Just saw an advertisement by a local bank, with the headline "Wealth - blah, blah, blah.
Well here's to real wealth: Shelby and Linda Stephenson recently completed their album - a tribute to the great North Carolina songwriter, Don Gibson. Great songs, sung with feeling and beautifully recorded. A work of art. Art is wealth - beyond dollars and sense. Here, there are fine renditions of Gibson's classic hits such as "I Can't Stop Loving You," (a huge hit for Ray Charles) and "Oh, Lonesome Me." These songs, along with lesser known Gibson gems like "Give Myself a Party," and "There's a Big Wheel" make this album a special treat. Shelby Stephenson's voice captures the essence in time and expressive feeling of these songs. Call it "white soul."
Neville Beamer recently recorded a collection of his original songs. They are earthy songs - lyrical, and sung in his raw inimitable, gutsy style. One of my favorites called "The May Fly," is about the creature that lives for only twenty-four hours. The song is as much about an insect as it is about all of uswho live this brief life here on earth. Neville has that creativity flowing.
Two years ago I recorded my first album project (other than my own) in my studio, Outback. Rick Smith's "Who Knows Where the Time Goes," is a retrospective album that harkens to songs that stand-out in the timeline of his life. Rick took chances with this album. Ranging from folk to blues to country and to standards, he covered many styles - a risky prospect for any singer. He naturally excels at the standards, with exemplary versions of Sinatra's "One For My Baby," and Irving Berlin's, "Let's Face the Music and Dance" as a boss nova. But his renditions of Leonard Cohen's "Bernadette," and Peter, Paul and Mary's, "There is a Ship," are equally as poignant. Perhaps most exceptional is his version of "I Wonder What the King Is Doing Tonight," from Lerner and Lowe's broadway smash,"Camelot." Complete with full orchestration, one is transformed by Rick Smith's inspiring and rousing interpretation of King Arthur's trepidation on the eve of his wedding.
My second major recording project was the duo, "Dust and Ashes" - Tom Page and Mary Lou Troutman. Their album, "Songs We Believe In," is a compilation of faith-based songs by various writers as well as a few of their own creation. Tom and Mary Lou are wonderful singers. Their version of Leonard Cohen's "Hallelujah" will send chills down your spine. Tom Page's original songs, "The Stone In My Hand," and his tribute to songwriter John Stewart, "Song For John," are both lyrical and moving.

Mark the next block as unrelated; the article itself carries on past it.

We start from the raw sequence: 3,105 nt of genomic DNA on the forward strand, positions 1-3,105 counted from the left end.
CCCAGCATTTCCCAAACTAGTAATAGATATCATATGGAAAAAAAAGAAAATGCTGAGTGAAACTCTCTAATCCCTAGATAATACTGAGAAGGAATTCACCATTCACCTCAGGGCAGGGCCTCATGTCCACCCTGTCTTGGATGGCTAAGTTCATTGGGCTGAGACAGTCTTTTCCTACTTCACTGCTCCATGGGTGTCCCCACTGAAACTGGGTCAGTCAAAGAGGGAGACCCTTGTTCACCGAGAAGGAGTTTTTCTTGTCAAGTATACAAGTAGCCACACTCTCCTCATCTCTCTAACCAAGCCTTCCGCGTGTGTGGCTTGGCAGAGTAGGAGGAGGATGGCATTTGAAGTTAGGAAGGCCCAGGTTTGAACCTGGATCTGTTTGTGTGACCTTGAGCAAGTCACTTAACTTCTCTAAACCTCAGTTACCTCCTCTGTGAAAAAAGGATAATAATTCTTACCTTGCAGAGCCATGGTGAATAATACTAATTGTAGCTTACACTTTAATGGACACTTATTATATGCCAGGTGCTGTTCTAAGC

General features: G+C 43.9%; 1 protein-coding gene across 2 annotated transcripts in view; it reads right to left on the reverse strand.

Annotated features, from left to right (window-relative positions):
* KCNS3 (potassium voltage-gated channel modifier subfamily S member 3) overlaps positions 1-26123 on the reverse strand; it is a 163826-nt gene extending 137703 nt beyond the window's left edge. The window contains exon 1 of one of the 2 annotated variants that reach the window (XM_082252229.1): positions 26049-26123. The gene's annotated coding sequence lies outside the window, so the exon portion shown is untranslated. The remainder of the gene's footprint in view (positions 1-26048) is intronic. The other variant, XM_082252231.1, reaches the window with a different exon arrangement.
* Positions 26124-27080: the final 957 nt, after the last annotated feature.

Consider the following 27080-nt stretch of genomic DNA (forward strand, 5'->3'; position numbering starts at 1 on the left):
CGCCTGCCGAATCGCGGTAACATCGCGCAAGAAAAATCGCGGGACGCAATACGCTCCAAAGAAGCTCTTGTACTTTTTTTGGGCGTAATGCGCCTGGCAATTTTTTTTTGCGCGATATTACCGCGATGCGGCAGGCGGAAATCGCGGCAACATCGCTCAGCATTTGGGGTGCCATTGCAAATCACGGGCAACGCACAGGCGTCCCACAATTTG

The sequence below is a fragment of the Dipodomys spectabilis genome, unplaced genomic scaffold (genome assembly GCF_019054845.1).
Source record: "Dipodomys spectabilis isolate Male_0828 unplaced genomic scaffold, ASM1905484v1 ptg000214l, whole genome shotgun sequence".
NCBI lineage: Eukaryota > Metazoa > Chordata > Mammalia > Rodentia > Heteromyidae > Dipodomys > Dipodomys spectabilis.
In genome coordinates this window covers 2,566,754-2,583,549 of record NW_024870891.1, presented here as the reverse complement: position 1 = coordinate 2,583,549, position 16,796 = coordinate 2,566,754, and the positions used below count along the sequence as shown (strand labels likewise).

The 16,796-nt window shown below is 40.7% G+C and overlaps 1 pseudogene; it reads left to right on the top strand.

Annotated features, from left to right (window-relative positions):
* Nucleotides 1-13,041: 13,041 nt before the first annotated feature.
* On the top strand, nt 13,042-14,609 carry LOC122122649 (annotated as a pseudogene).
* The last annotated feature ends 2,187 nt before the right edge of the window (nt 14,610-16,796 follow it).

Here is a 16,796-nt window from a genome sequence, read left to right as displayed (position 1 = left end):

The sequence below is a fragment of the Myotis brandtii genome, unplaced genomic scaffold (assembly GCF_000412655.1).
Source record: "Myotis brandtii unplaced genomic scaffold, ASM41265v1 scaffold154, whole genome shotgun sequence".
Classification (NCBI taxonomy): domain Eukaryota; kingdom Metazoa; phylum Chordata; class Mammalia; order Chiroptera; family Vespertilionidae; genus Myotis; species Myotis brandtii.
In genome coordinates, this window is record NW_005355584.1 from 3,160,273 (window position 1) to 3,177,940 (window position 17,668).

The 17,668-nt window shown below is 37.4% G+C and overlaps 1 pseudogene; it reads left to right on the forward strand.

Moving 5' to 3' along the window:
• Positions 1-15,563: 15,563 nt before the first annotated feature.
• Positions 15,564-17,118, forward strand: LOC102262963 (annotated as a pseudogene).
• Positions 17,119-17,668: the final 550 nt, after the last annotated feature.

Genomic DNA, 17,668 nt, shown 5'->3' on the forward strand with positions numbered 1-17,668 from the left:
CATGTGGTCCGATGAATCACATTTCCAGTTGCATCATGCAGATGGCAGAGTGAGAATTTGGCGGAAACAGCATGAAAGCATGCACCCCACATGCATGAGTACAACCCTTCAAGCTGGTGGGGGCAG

I felt myself singing along to Mary Lou Troutman's upbeat song, "Looking For God." All of the songs are beyond good. They have a message, but the message is beautifully rendered without being too preachy.
Stephen Smith has been in the studio recording some poems and original songsHis song, "In Jail in Whispering Pines," is great fun.
So we come full-circle. Creative people doing what they love and sharing it with others. It has been my great pleasure to work with these fine artists.
Here's to real wealth.
Visit: www.ShelbyStephenson.com to view his Don Gibson album and others. Find Rick Smith at cdbaby.com, or on iTunes. Dust and Ashes can be found at: www.vizion.com/daa/. Neville Beamer has not yet released his album, but we certainly look forward to that event. Stephen Smith writes for Pinestraw and O'Henry magazines, and has a new novel soon to be published.
Outback Studio is located in Pinehurst. tel. 910-420-8580